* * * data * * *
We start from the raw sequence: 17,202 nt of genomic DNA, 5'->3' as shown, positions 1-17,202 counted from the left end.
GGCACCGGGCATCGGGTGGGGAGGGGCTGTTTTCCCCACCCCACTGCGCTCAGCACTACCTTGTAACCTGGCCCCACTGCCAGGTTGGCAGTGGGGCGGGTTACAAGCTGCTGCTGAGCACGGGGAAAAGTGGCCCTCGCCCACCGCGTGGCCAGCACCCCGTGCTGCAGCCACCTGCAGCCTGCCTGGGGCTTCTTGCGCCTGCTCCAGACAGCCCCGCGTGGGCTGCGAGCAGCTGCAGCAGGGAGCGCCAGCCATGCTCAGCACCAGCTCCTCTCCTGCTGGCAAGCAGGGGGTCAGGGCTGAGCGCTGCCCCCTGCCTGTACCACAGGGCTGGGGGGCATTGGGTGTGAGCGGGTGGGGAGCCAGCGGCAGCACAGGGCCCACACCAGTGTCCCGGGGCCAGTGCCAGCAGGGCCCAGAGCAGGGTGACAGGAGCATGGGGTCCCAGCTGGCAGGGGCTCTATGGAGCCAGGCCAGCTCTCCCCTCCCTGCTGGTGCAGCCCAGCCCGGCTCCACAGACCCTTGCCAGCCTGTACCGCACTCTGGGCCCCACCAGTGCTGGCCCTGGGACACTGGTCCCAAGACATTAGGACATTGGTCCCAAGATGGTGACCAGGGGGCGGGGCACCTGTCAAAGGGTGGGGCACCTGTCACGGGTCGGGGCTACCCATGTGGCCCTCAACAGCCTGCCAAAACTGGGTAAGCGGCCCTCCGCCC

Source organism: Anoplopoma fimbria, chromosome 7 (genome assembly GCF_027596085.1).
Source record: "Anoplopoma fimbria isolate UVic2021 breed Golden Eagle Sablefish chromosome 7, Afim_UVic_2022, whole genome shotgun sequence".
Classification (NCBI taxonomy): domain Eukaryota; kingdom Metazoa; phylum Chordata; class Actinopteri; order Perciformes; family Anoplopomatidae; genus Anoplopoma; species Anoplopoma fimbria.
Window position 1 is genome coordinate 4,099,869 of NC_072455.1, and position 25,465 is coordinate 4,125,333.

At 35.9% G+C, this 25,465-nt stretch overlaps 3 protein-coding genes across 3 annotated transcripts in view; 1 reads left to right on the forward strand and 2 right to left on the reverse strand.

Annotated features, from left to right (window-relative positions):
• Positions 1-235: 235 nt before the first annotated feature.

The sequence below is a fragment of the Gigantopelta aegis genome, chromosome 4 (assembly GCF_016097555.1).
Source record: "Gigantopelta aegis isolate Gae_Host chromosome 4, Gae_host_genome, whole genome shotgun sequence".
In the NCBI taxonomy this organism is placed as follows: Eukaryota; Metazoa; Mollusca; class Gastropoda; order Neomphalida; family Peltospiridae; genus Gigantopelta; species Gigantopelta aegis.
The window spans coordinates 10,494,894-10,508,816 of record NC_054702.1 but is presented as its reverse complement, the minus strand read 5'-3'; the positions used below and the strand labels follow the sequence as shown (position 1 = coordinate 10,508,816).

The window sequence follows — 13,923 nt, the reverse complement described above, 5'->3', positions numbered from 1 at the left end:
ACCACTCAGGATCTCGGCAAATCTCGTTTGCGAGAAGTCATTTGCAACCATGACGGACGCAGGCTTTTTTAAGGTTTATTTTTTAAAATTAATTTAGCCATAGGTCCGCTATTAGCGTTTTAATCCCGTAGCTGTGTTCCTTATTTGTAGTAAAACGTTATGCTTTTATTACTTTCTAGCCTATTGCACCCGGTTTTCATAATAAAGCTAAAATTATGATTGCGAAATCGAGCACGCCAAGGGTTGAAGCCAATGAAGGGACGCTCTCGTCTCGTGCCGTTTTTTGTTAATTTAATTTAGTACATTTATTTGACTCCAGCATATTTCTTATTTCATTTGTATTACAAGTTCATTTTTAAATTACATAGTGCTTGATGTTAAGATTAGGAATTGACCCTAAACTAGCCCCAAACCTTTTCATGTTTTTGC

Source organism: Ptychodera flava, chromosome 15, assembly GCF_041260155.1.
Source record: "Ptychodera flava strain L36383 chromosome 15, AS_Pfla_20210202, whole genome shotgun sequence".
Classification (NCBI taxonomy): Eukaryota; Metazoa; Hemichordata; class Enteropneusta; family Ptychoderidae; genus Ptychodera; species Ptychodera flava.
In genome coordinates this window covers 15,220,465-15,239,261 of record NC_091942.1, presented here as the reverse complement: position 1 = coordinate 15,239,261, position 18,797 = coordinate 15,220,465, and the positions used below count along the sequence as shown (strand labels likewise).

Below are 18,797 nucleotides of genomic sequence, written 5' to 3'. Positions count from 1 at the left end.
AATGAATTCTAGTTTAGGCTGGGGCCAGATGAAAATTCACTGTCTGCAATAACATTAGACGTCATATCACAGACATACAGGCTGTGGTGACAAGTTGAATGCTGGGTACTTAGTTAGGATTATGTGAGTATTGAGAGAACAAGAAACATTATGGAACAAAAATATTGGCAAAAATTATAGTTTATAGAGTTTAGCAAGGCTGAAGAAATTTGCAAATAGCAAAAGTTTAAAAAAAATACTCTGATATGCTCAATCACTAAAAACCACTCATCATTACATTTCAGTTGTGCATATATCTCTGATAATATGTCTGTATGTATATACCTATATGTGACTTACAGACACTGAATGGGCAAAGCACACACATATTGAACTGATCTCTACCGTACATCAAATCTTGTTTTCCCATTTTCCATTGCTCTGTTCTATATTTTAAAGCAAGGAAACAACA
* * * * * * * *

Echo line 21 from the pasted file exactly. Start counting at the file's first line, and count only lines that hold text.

AATGAATTCTAGTTTAGGCTGGGGCCAGATGAAAATTCACTGTCTGCAATAACATTAGACGTCATATCACAGACATACAGGCTGTGGTGACAAGTTGAATGCTGGGTACTTAGTTAGGATTATGTGAGTATTGAGAGAACAAGAAACATTATGGAACAAAAATATTGGCAAAAATTATAGTTTATAGAGTTTAGCAAGGCTGAAGAAATTTGCAAATAGCAAAAGTTTAAAAAAAATACTCTGATATGCTCAATCACTAAAAACCACTCATCATTACATTTCAGTTGTGCATATATCTCTGATAATATGTCTGTATGTATATACCTATATGTGACTTACAGACACTGAATGGGCAAAGCACACACATATTGAACTGATCTCTACCGTACATCAAATCTTGTTTTCCCATTTTCCATTGCTCTGTTCTATATTTTAAAGCAAGGAAACAACA